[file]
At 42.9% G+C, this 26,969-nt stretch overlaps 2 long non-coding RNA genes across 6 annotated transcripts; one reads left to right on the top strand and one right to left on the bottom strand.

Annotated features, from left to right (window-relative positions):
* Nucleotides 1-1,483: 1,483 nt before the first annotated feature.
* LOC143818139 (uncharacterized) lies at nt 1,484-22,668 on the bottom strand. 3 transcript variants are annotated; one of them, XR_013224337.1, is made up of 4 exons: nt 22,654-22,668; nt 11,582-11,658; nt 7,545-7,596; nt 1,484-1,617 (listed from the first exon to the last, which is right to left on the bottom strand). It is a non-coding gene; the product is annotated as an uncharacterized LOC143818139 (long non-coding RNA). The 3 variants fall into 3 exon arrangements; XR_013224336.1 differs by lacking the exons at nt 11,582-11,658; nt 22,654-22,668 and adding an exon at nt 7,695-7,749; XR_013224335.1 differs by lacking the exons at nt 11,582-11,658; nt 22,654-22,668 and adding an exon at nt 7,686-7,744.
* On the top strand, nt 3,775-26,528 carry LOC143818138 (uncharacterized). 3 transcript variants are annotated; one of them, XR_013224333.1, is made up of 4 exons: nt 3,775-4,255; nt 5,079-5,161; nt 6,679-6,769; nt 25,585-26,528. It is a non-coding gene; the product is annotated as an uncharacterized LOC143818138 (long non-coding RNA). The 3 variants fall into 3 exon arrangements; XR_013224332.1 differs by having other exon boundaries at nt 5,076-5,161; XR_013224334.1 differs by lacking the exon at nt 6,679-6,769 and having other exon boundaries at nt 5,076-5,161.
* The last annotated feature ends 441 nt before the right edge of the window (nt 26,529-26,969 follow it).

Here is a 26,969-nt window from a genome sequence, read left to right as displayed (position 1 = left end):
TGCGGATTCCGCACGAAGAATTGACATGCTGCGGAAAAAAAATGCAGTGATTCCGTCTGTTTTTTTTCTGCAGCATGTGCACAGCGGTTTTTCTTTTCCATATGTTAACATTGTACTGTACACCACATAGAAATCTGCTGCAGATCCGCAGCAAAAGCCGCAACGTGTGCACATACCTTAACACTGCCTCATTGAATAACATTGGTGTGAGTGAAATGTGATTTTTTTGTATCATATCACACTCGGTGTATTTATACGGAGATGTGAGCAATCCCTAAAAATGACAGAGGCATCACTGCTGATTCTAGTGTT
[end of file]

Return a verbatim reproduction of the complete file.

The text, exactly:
At 42.9% G+C, this 26,969-nt stretch overlaps 2 long non-coding RNA genes across 6 annotated transcripts; one reads left to right on the top strand and one right to left on the bottom strand.

Annotated features, from left to right (window-relative positions):
* Nucleotides 1-1,483: 1,483 nt before the first annotated feature.
* LOC143818139 (uncharacterized) lies at nt 1,484-22,668 on the bottom strand. 3 transcript variants are annotated; one of them, XR_013224337.1, is made up of 4 exons: nt 22,654-22,668; nt 11,582-11,658; nt 7,545-7,596; nt 1,484-1,617 (listed from the first exon to the last, which is right to left on the bottom strand). It is a non-coding gene; the product is annotated as an uncharacterized LOC143818139 (long non-coding RNA). The 3 variants fall into 3 exon arrangements; XR_013224336.1 differs by lacking the exons at nt 11,582-11,658; nt 22,654-22,668 and adding an exon at nt 7,695-7,749; XR_013224335.1 differs by lacking the exons at nt 11,582-11,658; nt 22,654-22,668 and adding an exon at nt 7,686-7,744.
* On the top strand, nt 3,775-26,528 carry LOC143818138 (uncharacterized). 3 transcript variants are annotated; one of them, XR_013224333.1, is made up of 4 exons: nt 3,775-4,255; nt 5,079-5,161; nt 6,679-6,769; nt 25,585-26,528. It is a non-coding gene; the product is annotated as an uncharacterized LOC143818138 (long non-coding RNA). The 3 variants fall into 3 exon arrangements; XR_013224332.1 differs by having other exon boundaries at nt 5,076-5,161; XR_013224334.1 differs by lacking the exon at nt 6,679-6,769 and having other exon boundaries at nt 5,076-5,161.
* The last annotated feature ends 441 nt before the right edge of the window (nt 26,529-26,969 follow it).

Here is a 26,969-nt window from a genome sequence, read left to right as displayed (position 1 = left end):
TGCGGATTCCGCACGAAGAATTGACATGCTGCGGAAAAAAAATGCAGTGATTCCGTCTGTTTTTTTTCTGCAGCATGTGCACAGCGGTTTTTCTTTTCCATATGTTAACATTGTACTGTACACCACATAGAAATCTGCTGCAGATCCGCAGCAAAAGCCGCAACGTGTGCACATACCTTAACACTGCCTCATTGAATAACATTGGTGTGAGTGAAATGTGATTTTTTTGTATCATATCACACTCGGTGTATTTATACGGAGATGTGAGCAATCCCTAAAAATGACAGAGGCATCACTGCTGATTCTAGTGTT